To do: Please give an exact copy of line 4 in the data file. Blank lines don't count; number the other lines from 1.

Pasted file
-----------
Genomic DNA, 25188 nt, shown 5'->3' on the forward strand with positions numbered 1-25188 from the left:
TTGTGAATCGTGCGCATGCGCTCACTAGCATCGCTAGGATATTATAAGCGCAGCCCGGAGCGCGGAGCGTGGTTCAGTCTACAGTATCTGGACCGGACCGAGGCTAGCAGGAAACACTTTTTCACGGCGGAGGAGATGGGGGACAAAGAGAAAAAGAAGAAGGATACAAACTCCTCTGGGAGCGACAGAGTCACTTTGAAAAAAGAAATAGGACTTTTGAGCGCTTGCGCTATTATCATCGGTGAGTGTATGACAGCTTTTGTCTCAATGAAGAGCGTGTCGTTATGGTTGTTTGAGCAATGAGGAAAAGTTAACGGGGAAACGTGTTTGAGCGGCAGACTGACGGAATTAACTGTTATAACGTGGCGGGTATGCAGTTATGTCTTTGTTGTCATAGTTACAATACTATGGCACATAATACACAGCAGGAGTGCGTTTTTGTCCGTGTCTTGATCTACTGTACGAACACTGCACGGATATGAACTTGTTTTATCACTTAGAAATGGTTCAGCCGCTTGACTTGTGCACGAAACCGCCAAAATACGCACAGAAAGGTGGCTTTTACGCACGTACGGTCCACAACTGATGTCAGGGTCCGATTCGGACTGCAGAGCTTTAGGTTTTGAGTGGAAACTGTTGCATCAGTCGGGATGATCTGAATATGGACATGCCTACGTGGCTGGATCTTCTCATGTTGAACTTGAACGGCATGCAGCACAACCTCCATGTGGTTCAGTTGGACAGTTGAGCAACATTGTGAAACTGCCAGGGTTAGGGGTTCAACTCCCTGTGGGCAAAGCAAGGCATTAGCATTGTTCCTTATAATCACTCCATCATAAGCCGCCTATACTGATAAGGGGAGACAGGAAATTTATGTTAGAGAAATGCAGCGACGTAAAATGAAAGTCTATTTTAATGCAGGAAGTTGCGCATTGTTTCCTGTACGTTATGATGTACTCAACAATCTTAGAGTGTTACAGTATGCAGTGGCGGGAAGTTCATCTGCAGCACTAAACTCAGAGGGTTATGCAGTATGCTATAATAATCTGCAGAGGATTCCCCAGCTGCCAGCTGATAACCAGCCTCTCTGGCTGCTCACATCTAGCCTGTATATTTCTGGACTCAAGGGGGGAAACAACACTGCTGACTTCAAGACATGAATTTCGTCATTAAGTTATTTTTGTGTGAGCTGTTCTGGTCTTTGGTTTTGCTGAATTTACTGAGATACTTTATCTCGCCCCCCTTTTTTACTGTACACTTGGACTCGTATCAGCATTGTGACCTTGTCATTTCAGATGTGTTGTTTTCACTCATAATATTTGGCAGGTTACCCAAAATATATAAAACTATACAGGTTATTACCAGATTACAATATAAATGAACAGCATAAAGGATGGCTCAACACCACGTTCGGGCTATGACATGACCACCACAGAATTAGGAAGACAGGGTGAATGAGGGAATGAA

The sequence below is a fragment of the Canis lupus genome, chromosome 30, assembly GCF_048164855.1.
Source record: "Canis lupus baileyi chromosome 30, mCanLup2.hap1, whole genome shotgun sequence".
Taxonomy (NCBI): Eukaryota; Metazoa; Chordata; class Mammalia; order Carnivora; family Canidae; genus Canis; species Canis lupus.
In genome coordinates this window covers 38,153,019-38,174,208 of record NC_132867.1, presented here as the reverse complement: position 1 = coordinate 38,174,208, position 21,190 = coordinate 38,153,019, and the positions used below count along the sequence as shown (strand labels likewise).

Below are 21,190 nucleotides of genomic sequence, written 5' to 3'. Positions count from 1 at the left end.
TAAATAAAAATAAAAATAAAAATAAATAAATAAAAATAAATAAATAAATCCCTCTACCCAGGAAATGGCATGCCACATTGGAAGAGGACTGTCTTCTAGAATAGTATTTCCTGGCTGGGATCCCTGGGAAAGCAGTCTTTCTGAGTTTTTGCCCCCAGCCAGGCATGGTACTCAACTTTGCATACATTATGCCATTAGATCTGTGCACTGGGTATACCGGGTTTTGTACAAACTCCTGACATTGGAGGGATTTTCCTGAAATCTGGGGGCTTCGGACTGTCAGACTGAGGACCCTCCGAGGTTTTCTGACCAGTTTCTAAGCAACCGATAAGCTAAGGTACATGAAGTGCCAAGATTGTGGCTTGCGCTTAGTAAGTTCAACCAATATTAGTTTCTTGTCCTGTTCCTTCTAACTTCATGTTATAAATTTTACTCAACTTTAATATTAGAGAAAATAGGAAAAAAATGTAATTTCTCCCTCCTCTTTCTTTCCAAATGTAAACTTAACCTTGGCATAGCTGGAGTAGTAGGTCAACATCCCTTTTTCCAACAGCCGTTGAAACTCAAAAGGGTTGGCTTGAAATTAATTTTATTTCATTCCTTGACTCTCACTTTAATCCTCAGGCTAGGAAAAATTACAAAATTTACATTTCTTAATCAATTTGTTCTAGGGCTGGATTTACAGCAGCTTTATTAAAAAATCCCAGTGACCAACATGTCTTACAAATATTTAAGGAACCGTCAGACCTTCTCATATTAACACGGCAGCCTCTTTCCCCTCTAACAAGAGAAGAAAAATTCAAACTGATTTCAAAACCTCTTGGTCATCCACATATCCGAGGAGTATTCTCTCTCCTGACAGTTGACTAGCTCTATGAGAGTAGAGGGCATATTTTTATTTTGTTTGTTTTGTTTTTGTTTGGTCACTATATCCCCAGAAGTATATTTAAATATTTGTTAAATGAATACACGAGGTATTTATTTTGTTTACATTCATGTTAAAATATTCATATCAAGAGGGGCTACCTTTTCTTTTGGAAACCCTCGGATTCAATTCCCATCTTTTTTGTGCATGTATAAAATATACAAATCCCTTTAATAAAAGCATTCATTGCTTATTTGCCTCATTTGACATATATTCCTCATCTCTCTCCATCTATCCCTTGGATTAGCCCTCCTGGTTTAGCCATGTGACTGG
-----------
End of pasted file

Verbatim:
Source record: "Canis lupus baileyi chromosome 30, mCanLup2.hap1, whole genome shotgun sequence".